Birmingham news DWP shares details of new benefits crackdown as thousands targeted to boost pay PremierLeague-News.Com
PremierLeague-News.Com - The DWP is also carrying out a review of another 630,000 people who are "economically inactive" to find out what the issues are
PremierLeague-News.Com - Breaking Sport Transfer News ! Benefit claimants who are on low incomes and those who are completely "inactive" are to be the focus of a new Government campaign to boost the economy. The Chancellor hinted at the two-pronged approach in his Autumn Statement. It will look at more than 1.2 million Brits altogether but what does it mean and who will be targeted? In his speech, Mr Hunt said the Government's priorities were "stability, growth, and public services" and he admitted that "the UK, like other countries, is now in recession." The Chancellor has predicted a rise in unemployment from 3.6 per cent today to 4.9 per cent in 2024 before falling to 4.1 per cent. There was also an announcement that the State Pension and all benefits would go up by 10.1 per cent from next April, in order to "protect the vulnerable" from the cost of living crisis. This also includes the benefit cap - a restriction on the amount a household can receive in social security support - which will rise for the first time since 2016. But Mr Hunt also cautioned that the Government planned to put new pressures on thousands of Universal Credit claimants as well as looking at those who are economically inactive. READ MORE: When the energy bill discount scheme ends and what happens next What will happen with Universal Credit claimants - who will be targeted? The Chancellor said: "I am also committed to helping people already in-work to raise their incomes, progress in work, and become financially independent. That is why we will ask over 600,000 more people on Universal Credit to meet with a work coach so that they can get the support they need to increase their hours or earnings." The Department for Work and Pensions clarified to BirminghamLive that this will target those whose household income is typically between the equivalent of 15 and 35 hours a week on the National Living Wage.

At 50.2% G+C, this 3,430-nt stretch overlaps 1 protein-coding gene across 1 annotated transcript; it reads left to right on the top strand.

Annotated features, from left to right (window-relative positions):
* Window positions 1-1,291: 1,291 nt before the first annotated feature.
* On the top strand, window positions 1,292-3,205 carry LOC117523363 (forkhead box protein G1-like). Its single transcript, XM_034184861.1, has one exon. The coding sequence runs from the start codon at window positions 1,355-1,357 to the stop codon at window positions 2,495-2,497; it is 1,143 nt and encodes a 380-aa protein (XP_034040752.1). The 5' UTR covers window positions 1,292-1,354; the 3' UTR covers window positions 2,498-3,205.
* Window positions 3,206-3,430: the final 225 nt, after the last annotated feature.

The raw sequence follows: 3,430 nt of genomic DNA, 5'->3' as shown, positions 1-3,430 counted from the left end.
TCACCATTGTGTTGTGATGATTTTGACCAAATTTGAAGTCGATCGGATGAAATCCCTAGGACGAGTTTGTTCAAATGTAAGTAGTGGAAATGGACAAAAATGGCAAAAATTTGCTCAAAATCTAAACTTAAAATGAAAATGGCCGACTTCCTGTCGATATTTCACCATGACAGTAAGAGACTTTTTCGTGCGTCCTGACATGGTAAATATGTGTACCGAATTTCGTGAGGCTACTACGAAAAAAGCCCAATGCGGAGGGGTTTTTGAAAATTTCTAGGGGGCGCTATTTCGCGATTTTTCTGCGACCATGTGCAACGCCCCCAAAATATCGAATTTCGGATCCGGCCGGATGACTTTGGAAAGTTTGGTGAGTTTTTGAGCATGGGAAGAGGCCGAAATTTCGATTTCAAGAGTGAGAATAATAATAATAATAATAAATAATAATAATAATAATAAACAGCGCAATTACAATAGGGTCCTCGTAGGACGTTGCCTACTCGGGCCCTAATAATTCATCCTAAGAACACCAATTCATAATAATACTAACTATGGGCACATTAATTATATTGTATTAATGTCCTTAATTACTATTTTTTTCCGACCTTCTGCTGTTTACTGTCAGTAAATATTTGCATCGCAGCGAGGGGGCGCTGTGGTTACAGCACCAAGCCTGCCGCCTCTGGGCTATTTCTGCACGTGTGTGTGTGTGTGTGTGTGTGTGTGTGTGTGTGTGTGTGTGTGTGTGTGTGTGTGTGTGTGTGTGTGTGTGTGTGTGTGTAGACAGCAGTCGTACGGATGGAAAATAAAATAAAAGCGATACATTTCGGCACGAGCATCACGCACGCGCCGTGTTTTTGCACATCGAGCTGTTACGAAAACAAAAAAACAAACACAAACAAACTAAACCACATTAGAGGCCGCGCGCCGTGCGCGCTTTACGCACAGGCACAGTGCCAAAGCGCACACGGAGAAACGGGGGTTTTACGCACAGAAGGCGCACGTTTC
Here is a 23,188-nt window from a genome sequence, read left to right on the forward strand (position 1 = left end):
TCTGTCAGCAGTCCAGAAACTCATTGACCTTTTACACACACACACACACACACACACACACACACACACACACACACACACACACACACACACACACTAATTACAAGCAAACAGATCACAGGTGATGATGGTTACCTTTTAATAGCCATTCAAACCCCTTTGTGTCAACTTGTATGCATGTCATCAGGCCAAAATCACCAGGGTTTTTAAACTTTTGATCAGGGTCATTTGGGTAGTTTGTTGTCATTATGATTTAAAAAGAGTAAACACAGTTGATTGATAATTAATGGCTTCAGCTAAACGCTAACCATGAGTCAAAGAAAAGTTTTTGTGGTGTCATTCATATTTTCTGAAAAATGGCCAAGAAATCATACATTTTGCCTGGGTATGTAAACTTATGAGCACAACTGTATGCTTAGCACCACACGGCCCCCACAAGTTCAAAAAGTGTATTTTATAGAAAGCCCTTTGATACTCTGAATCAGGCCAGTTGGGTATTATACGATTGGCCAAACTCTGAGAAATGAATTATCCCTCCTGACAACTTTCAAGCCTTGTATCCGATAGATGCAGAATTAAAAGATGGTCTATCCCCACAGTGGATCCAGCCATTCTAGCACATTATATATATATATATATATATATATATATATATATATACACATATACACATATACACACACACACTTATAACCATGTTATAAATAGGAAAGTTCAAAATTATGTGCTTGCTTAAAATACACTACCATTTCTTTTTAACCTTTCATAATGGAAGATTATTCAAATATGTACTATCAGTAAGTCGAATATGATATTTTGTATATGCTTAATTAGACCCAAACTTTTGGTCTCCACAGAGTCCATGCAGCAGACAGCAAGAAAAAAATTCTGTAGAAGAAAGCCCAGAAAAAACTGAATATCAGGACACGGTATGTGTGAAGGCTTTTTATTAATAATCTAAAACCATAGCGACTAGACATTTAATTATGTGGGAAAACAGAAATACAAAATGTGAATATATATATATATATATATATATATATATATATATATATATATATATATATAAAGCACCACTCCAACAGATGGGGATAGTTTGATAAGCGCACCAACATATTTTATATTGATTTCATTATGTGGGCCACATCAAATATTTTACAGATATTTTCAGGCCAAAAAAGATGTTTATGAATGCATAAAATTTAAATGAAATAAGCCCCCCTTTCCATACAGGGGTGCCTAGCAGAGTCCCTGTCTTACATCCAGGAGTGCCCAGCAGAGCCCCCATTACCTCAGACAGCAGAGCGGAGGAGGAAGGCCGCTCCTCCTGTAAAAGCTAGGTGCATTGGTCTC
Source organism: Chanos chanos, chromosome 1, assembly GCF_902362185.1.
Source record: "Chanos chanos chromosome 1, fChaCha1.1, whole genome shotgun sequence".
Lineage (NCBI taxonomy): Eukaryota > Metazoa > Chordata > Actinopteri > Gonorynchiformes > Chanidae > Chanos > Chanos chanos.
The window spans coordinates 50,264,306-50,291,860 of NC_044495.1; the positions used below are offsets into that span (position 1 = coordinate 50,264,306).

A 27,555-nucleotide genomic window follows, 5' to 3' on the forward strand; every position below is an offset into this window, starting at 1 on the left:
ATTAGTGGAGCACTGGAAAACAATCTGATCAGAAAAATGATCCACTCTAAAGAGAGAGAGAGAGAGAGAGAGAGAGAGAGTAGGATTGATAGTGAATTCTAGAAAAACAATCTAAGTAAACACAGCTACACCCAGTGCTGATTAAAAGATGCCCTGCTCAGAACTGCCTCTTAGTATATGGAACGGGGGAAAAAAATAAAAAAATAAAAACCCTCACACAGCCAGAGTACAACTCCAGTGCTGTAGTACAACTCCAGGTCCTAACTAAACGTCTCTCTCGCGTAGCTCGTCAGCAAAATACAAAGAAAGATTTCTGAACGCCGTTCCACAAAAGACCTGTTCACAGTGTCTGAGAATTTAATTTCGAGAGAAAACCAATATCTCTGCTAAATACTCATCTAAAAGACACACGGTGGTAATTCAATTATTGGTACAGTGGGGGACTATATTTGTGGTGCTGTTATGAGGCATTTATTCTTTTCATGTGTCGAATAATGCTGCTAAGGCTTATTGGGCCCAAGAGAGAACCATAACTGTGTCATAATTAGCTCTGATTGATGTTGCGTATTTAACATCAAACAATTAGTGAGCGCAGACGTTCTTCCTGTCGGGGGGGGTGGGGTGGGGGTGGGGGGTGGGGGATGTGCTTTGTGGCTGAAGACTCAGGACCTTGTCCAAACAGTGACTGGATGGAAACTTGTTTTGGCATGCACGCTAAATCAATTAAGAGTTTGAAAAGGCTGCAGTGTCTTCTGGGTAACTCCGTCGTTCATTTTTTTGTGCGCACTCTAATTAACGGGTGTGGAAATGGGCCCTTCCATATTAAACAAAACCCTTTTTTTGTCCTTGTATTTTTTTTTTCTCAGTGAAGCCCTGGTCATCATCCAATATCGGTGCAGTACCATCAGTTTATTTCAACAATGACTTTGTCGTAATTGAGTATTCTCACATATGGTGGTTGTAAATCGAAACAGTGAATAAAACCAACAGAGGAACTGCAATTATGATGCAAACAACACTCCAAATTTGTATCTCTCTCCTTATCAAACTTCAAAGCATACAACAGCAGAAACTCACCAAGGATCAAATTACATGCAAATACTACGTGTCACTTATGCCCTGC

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. It has meant 114,000 more claimants have been moved into what's called an 'intensive work search' regime. Government guidance says: "For claimants who are able to work, our aim is to encourage them to undertake as much work (and earn as much) as they reasonably can do as quickly as possible. Those who are not working, or working but earning very low amounts, are expected to take intensive action to secure work or more work." The threshold has been raised to £494 per calendar month for a single claimant and £782 per calendar month for couples with combined earnings. Claimants earning below those amounts have to attend weekly or fortnightly appointments with work coaches to see if they need to go on training courses and to check they are applying for jobs, registering with employment agencies, getting references, preparing a business plan, and looking at childcare provision. What's going to be done about people who are 'economically inactive'? The Chancellor said: "I am proud to live in a country with one of the most comprehensive safety nets anywhere in the world but also concerned that we have seen a sharp increase in economically inactive working age adults of 630,000 since the start of the pandemic. "Employment levels have yet to return to pre-pandemic levels which is bad for businesses who cannot fill vacancies and bad for people missing out on the opportunity to do well for themselves and their families. So the PM has asked the Work and Pensions Secretary to thoroughly review issues holding back workforce participation due to conclude early in the new year." This means that DWP chief Mel Stride is to look at why 630,000 people are no longer part of the workplace. The DWP clarified to Birmingham Live that not all of this group will be on benefits as it includes older workers leaving the labour market for reasons such as early retirement. A spokesperson said: "Some will be on benefits, others not, it's a broad review. The inactivity review will examine all inactive people, not just those on benefits. "To understand what action should be taken as a result of the rise in economic inactivity, the Department for Work and Pensions will thoroughly review workforce participation concluding in early 2023. There are currently no published statistics on benefit receipt amongst the economically inactive population." READ NEXT: DWP launches new jobs push to get more over-50s back into work Millions to get new £900 cost of living payment in account, Chancellor announces Get all the latest benefits and money-saving news in our daily newsletters delivered to your inbox Warm Home Discount rule change explained as 750,000 more people qualify for cash DWP offering £812 emergency cash for essentials if you are on specific benefits DWP confirms PIP payments on offer for range of mental health issues - full list Five cost of living payments to help you get through winter
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